A PoC exploit for a macOS Gatekeeper bypass flaw tracked as CVE-2021-1810 has been released for all and is now being exploited in the wild.
What's the threat?
The flaw can be exploited to bypass the three protections file quarantine; Gatekeeper; and notarization, in macOS.
Researchers found the flaw in the Archive Utility component of macOS Catalina and Big Sur.
To successfully exploit CVE-2021-1810, an attacker needs to convince the targeted victims into downloading and executing an executable archive code.
The vulnerability exploits the way in which Archive Utility handles file paths in MacOS systems.
Here’s how it works
By exploiting the vulnerability, it is possible to bypass Gatekeeper security mechanism that prevents the download of malicious files.
It happens due to the way the Archive Utility manages file paths of length larger than 886 characters.
When the path length is long enough, Safari calls the Archive Utility but does not implement the quarantine-related process (com[.]apple[.]quarantine attribute), allowing the attacker to bypass the Gatekeeper security.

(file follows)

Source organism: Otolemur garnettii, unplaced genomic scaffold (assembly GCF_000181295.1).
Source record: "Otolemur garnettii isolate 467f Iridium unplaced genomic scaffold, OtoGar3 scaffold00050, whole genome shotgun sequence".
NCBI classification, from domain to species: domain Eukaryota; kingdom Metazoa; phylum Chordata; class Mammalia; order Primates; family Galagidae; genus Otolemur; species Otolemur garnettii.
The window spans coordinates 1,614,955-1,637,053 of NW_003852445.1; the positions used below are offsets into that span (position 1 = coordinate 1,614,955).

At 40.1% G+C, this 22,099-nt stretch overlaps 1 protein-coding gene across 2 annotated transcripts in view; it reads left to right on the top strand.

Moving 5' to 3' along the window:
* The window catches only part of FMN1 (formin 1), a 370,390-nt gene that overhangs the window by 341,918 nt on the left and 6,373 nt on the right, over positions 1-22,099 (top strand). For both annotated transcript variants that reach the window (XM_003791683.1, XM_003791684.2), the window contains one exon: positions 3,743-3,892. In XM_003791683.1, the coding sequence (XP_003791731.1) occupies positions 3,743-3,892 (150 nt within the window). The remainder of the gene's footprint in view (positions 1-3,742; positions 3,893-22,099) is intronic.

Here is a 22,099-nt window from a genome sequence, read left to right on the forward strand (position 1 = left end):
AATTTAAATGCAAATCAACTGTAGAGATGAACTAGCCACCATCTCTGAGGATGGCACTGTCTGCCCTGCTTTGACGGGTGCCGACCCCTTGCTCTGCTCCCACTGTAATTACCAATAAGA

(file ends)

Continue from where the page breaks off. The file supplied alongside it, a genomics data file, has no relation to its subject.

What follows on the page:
Accordion to researchers, it was possible to execute unsigned binaries on macOS despite Gatekeeper enforcement of code signatures, allowing a hacker to run a custom implant on such systems.
To make the campaign more convincing, the archive folder structure can be hidden with a symbolic link in the root, making it look almost identical to a single app bundle in the archive root.
The recent PoC provides insights into the ways attackers can target and evade the native security of macOS. Moreover, it shows the consequences of not applying security patches and updates as soon as they are released. The vulnerability is fixed in macOS Big Sur 11.3 and Security Update 2021-002.